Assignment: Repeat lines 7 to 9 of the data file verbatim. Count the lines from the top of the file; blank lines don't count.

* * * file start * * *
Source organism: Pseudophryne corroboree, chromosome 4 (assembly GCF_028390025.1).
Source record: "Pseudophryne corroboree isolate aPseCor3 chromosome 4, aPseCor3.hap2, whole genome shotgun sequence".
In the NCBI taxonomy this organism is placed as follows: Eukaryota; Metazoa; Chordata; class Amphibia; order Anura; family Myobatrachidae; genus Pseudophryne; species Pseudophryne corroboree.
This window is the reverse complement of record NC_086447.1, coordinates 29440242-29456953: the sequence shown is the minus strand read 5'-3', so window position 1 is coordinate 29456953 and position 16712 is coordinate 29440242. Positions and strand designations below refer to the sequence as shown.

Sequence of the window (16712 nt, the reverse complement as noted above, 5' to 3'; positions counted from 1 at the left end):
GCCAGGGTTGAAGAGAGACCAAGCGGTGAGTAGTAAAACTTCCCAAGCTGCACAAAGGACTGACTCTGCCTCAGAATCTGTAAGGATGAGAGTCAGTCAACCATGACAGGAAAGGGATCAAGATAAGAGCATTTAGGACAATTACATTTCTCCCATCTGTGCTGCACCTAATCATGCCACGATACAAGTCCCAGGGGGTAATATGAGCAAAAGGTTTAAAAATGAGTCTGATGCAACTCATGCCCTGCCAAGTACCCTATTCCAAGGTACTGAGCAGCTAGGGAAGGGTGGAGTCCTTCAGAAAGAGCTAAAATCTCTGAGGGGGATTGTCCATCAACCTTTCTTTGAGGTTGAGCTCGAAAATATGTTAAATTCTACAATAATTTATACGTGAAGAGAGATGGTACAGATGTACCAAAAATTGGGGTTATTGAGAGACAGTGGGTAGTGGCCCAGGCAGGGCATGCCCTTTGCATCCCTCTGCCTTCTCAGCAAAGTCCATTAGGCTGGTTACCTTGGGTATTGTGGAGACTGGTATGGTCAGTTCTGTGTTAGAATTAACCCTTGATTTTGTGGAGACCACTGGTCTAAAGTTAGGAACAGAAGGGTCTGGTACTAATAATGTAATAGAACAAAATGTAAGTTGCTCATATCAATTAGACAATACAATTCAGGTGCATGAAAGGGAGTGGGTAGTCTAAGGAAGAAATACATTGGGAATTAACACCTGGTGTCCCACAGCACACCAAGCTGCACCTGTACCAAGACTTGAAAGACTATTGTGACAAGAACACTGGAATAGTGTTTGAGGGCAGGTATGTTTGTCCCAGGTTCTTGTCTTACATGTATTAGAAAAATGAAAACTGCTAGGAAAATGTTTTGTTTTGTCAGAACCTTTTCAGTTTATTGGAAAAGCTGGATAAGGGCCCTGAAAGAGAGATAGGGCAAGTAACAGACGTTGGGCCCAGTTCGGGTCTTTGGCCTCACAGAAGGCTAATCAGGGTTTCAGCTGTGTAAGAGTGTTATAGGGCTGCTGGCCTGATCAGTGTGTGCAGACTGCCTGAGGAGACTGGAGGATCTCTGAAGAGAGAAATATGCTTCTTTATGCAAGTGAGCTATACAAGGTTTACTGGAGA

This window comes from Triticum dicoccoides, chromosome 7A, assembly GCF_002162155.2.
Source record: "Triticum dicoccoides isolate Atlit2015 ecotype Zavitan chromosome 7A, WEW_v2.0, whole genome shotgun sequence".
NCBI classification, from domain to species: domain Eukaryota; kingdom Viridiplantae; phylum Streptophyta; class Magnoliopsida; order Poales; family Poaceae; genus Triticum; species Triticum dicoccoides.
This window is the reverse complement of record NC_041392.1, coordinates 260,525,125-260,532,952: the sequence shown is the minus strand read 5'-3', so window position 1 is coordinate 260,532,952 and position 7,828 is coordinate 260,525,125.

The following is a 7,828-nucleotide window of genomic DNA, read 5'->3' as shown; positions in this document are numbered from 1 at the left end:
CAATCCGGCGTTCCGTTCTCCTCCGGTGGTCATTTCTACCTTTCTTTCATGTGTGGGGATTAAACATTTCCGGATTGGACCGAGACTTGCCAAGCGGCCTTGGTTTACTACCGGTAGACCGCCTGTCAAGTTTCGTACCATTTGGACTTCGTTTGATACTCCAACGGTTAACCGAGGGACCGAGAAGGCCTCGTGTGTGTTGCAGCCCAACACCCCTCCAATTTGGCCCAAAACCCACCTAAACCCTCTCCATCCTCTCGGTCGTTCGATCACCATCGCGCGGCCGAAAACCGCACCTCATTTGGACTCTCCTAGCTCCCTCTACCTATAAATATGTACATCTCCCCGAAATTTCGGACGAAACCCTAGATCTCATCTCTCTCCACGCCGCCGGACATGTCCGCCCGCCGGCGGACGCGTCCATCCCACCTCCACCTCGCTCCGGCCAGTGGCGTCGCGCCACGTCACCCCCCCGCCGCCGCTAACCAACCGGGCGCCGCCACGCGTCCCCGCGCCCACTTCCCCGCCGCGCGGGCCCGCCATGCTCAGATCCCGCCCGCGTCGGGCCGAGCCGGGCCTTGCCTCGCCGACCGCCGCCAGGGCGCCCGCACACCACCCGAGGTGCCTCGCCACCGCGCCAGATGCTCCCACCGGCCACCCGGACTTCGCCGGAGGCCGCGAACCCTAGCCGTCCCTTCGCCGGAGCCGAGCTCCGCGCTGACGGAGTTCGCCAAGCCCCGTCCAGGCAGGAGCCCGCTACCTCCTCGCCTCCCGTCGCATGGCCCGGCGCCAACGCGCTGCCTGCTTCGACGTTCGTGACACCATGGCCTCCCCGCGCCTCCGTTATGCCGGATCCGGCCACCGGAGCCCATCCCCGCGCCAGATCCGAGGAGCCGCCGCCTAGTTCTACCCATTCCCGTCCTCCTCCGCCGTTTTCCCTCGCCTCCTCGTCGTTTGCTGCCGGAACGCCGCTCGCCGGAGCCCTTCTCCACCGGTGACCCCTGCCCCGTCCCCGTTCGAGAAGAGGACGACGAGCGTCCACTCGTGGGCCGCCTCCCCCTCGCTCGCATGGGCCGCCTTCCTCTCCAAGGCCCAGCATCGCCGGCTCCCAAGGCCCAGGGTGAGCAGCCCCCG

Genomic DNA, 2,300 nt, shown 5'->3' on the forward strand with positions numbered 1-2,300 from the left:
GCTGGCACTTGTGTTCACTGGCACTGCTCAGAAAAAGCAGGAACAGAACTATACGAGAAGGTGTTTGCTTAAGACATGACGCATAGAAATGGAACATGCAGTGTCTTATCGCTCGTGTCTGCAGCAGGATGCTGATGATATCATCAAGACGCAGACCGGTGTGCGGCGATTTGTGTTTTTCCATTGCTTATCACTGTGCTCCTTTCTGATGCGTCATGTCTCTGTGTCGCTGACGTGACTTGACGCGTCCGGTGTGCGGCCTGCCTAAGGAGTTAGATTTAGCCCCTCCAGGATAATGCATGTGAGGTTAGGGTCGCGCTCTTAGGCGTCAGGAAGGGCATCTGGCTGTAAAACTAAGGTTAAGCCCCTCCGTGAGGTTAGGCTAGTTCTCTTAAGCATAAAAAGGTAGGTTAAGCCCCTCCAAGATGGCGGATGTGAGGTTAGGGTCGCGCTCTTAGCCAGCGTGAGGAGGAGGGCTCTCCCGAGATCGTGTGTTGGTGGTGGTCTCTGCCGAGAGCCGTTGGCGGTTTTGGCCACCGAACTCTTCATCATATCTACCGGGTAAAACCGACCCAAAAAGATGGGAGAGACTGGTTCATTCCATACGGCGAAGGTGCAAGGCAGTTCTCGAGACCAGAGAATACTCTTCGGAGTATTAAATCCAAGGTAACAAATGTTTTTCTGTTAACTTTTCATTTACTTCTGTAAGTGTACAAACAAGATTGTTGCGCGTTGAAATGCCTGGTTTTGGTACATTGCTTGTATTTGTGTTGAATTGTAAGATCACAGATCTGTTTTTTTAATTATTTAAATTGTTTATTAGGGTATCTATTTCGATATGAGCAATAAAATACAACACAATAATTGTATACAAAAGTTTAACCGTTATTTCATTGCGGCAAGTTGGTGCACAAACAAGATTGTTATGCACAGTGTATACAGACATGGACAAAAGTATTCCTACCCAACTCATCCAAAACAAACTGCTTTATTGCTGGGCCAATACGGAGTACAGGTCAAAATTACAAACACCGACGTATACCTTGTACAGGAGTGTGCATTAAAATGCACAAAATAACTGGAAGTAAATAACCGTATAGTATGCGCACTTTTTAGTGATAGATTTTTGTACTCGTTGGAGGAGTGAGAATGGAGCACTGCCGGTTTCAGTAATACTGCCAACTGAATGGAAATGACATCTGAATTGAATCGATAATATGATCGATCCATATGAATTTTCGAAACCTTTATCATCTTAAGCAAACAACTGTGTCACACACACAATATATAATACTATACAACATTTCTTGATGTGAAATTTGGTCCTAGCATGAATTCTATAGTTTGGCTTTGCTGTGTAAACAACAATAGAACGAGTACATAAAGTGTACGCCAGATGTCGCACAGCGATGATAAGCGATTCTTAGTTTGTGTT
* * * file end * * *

This window comes from Triticum dicoccoides, chromosome 7A, assembly GCF_002162155.2.
Source record: "Triticum dicoccoides isolate Atlit2015 ecotype Zavitan chromosome 7A, WEW_v2.0, whole genome shotgun sequence".
NCBI classification, from domain to species: domain Eukaryota; kingdom Viridiplantae; phylum Streptophyta; class Magnoliopsida; order Poales; family Poaceae; genus Triticum; species Triticum dicoccoides.